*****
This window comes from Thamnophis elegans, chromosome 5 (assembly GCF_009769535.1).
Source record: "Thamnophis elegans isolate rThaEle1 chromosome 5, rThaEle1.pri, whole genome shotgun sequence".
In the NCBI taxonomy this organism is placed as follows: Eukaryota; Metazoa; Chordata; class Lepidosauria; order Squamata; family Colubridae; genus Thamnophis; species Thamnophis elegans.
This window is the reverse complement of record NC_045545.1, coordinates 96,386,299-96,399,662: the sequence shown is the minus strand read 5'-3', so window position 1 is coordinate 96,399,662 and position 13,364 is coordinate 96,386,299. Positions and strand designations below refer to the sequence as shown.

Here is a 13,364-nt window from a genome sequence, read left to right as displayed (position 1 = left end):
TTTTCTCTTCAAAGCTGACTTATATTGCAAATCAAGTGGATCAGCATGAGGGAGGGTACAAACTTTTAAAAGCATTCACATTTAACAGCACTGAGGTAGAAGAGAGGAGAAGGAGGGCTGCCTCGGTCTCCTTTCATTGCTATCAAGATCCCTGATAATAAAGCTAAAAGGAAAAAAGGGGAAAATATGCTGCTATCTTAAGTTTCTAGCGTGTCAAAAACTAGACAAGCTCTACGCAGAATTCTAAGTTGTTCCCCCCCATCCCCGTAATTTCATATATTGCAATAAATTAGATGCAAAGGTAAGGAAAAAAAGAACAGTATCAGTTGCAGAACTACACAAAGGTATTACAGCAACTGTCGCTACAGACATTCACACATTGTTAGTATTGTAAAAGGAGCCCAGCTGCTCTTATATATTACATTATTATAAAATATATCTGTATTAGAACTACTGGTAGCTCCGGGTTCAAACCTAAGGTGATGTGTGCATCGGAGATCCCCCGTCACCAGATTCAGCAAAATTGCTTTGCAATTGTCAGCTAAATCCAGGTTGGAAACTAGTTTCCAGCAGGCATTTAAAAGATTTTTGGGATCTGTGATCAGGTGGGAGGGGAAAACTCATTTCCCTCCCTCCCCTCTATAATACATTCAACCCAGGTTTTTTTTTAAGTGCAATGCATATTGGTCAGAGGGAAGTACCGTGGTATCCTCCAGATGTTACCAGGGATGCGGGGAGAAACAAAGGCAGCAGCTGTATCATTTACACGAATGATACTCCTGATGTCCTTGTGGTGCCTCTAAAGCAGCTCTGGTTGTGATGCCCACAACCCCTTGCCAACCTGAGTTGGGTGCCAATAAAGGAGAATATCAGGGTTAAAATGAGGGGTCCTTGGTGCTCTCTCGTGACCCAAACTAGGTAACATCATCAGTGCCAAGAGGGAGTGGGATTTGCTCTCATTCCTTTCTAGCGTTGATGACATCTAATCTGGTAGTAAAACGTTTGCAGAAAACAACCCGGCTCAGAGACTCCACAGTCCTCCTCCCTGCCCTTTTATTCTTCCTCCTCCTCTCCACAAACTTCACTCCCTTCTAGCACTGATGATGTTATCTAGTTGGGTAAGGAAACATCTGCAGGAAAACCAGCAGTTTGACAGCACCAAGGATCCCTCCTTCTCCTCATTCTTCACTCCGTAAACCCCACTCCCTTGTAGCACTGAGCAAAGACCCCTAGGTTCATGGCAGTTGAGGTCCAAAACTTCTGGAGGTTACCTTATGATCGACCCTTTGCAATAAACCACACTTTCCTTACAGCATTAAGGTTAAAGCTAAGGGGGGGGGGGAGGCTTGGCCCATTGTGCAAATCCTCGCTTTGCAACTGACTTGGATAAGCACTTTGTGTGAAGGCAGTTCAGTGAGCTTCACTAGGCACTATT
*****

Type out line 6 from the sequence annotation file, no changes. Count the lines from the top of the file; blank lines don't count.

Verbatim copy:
TTTTCTCTTCAAAGCTGACTTATATTGCAAATCAAGTGGATCAGCATGAGGGAGGGTACAAACTTTTAAAAGCATTCACATTTAACAGCACTGAGGTAGAAGAGAGGAGAAGGAGGGCTGCCTCGGTCTCCTTTCATTGCTATCAAGATCCCTGATAATAAAGCTAAAAGGAAAAAAGGGGAAAATATGCTGCTATCTTAAGTTTCTAGCGTGTCAAAAACTAGACAAGCTCTACGCAGAATTCTAAGTTGTTCCCCCCCATCCCCGTAATTTCATATATTGCAATAAATTAGATGCAAAGGTAAGGAAAAAAAGAACAGTATCAGTTGCAGAACTACACAAAGGTATTACAGCAACTGTCGCTACAGACATTCACACATTGTTAGTATTGTAAAAGGAGCCCAGCTGCTCTTATATATTACATTATTATAAAATATATCTGTATTAGAACTACTGGTAGCTCCGGGTTCAAACCTAAGGTGATGTGTGCATCGGAGATCCCCCGTCACCAGATTCAGCAAAATTGCTTTGCAATTGTCAGCTAAATCCAGGTTGGAAACTAGTTTCCAGCAGGCATTTAAAAGATTTTTGGGATCTGTGATCAGGTGGGAGGGGAAAACTCATTTCCCTCCCTCCCCTCTATAATACATTCAACCCAGGTTTTTTTTTAAGTGCAATGCATATTGGTCAGAGGGAAGTACCGTGGTATCCTCCAGATGTTACCAGGGATGCGGGGAGAAACAAAGGCAGCAGCTGTATCATTTACACGAATGATACTCCTGATGTCCTTGTGGTGCCTCTAAAGCAGCTCTGGTTGTGATGCCCACAACCCCTTGCCAACCTGAGTTGGGTGCCAATAAAGGAGAATATCAGGGTTAAAATGAGGGGTCCTTGGTGCTCTCTCGTGACCCAAACTAGGTAACATCATCAGTGCCAAGAGGGAGTGGGATTTGCTCTCATTCCTTTCTAGCGTTGATGACATCTAATCTGGTAGTAAAACGTTTGCAGAAAACAACCCGGCTCAGAGACTCCACAGTCCTCCTCCCTGCCCTTTTATTCTTCCTCCTCCTCTCCACAAACTTCACTCCCTTCTAGCACTGATGATGTTATCTAGTTGGGTAAGGAAACATCTGCAGGAAAACCAGCAGTTTGACAGCACCAAGGATCCCTCCTTCTCCTCATTCTTCACTCCGTAAACCCCACTCCCTTGTAGCACTGAGCAAAGACCCCTAGGTTCATGGCAGTTGAGGTCCAAAACTTCTGGAGGTTACCTTATGATCGACCCTTTGCAATAAACCACACTTTCCTTACAGCATTAAGGTTAAAGCTAAGGGGGGGGGGGAGGCTTGGCCCATTGTGCAAATCCTCGCTTTGCAACTGACTTGGATAAGCACTTTGTGTGAAGGCAGTTCAGTGAGCTTCACTAGGCACTATT